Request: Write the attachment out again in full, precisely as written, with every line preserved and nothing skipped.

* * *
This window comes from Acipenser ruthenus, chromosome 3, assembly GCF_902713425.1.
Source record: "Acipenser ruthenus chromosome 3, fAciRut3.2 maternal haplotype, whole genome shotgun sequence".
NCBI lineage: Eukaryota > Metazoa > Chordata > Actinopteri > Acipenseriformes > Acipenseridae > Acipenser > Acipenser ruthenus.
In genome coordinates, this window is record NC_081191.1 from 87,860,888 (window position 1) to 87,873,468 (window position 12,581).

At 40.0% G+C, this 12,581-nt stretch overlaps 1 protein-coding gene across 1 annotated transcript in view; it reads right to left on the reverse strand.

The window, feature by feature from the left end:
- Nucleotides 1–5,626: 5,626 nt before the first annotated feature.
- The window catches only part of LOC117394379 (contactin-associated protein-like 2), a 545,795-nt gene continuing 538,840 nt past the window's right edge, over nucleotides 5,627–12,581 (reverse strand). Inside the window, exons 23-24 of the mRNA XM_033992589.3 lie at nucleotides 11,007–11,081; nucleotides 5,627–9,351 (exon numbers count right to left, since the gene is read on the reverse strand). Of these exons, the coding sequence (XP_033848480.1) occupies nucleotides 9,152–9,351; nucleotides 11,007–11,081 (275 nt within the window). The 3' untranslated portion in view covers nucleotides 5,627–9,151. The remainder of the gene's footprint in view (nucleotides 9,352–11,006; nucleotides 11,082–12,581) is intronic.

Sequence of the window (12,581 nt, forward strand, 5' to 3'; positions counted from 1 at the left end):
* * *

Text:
This window comes from Acipenser ruthenus, chromosome 3, assembly GCF_902713425.1.
Source record: "Acipenser ruthenus chromosome 3, fAciRut3.2 maternal haplotype, whole genome shotgun sequence".
NCBI lineage: Eukaryota > Metazoa > Chordata > Actinopteri > Acipenseriformes > Acipenseridae > Acipenser > Acipenser ruthenus.
In genome coordinates, this window is record NC_081191.1 from 87,860,888 (window position 1) to 87,873,468 (window position 12,581).

At 40.0% G+C, this 12,581-nt stretch overlaps 1 protein-coding gene across 1 annotated transcript in view; it reads right to left on the reverse strand.

The window, feature by feature from the left end:
- Nucleotides 1–5,626: 5,626 nt before the first annotated feature.
- The window catches only part of LOC117394379 (contactin-associated protein-like 2), a 545,795-nt gene continuing 538,840 nt past the window's right edge, over nucleotides 5,627–12,581 (reverse strand). Inside the window, exons 23-24 of the mRNA XM_033992589.3 lie at nucleotides 11,007–11,081; nucleotides 5,627–9,351 (exon numbers count right to left, since the gene is read on the reverse strand). Of these exons, the coding sequence (XP_033848480.1) occupies nucleotides 9,152–9,351; nucleotides 11,007–11,081 (275 nt within the window). The 3' untranslated portion in view covers nucleotides 5,627–9,151. The remainder of the gene's footprint in view (nucleotides 9,352–11,006; nucleotides 11,082–12,581) is intronic.

Sequence of the window (12,581 nt, forward strand, 5' to 3'; positions counted from 1 at the left end):